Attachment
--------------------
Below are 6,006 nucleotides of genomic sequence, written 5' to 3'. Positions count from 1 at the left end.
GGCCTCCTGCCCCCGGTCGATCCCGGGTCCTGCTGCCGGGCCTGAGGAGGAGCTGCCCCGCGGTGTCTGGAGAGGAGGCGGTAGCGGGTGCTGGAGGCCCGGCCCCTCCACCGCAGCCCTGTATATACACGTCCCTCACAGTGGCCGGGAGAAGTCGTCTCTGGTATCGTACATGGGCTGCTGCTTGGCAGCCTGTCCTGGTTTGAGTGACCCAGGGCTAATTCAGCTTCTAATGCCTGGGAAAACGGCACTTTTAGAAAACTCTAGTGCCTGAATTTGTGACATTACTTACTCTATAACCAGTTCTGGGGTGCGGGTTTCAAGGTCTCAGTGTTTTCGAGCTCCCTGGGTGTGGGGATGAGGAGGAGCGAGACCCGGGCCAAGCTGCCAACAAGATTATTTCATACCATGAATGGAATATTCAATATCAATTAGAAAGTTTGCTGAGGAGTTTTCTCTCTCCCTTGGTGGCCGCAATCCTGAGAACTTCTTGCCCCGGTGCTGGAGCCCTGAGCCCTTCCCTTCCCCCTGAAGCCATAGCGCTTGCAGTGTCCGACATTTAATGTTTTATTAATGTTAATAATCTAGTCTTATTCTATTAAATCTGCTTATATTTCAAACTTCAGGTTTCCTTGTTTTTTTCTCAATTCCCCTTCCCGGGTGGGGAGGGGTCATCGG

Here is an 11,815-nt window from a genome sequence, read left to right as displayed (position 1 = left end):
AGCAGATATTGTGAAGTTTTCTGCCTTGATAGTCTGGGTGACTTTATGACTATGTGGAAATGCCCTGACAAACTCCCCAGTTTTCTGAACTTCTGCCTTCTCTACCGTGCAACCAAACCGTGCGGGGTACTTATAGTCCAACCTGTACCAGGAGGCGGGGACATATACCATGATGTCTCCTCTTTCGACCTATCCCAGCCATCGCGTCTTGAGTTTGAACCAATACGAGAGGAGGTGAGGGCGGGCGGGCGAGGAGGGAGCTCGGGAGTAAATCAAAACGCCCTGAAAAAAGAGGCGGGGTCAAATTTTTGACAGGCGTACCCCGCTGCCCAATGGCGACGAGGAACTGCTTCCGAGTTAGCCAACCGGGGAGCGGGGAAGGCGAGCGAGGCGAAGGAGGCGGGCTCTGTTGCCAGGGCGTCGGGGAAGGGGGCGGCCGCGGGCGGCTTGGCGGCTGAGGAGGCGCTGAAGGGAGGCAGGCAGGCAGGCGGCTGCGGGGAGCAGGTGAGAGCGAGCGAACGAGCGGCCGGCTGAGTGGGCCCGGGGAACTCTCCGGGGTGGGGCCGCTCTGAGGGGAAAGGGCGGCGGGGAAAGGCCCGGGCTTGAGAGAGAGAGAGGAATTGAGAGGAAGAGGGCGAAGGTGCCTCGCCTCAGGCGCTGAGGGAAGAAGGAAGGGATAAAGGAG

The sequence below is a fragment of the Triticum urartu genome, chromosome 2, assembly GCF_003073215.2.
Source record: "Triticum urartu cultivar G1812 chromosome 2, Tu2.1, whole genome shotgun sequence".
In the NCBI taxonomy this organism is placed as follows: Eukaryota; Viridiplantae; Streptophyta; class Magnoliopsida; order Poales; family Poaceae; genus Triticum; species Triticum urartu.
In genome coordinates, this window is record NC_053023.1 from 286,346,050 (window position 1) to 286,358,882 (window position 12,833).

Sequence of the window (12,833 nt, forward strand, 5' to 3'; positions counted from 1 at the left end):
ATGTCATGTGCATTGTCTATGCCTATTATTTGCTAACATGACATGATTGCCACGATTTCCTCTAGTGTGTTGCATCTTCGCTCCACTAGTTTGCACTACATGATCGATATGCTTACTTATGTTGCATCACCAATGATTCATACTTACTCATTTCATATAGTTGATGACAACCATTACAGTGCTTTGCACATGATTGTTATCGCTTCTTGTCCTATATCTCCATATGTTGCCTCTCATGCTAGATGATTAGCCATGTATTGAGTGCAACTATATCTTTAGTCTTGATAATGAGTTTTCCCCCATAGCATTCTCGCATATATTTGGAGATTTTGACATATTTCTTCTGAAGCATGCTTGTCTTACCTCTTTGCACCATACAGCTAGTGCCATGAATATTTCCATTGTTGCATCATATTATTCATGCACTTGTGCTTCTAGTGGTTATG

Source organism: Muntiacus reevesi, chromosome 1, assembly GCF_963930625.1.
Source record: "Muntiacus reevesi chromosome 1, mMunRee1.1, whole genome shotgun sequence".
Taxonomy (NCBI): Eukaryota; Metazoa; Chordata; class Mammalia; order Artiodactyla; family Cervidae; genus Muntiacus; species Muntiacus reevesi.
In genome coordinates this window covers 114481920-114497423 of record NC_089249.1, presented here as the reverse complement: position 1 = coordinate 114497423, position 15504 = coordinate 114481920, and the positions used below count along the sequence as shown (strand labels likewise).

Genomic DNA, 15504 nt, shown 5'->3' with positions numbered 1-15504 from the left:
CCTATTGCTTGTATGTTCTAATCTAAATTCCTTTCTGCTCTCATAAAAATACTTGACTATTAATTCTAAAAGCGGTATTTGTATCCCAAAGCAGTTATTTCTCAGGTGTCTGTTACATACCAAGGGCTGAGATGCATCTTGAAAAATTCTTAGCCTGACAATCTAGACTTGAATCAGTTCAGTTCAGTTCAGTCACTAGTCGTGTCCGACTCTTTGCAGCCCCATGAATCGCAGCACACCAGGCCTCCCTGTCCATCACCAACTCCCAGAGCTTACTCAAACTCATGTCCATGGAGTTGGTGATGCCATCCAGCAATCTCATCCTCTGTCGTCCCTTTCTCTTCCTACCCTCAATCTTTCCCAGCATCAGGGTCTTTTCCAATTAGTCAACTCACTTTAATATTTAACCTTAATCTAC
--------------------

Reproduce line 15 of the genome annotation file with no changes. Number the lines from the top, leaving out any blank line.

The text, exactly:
Genomic DNA, 15504 nt, shown 5'->3' with positions numbered 1-15504 from the left: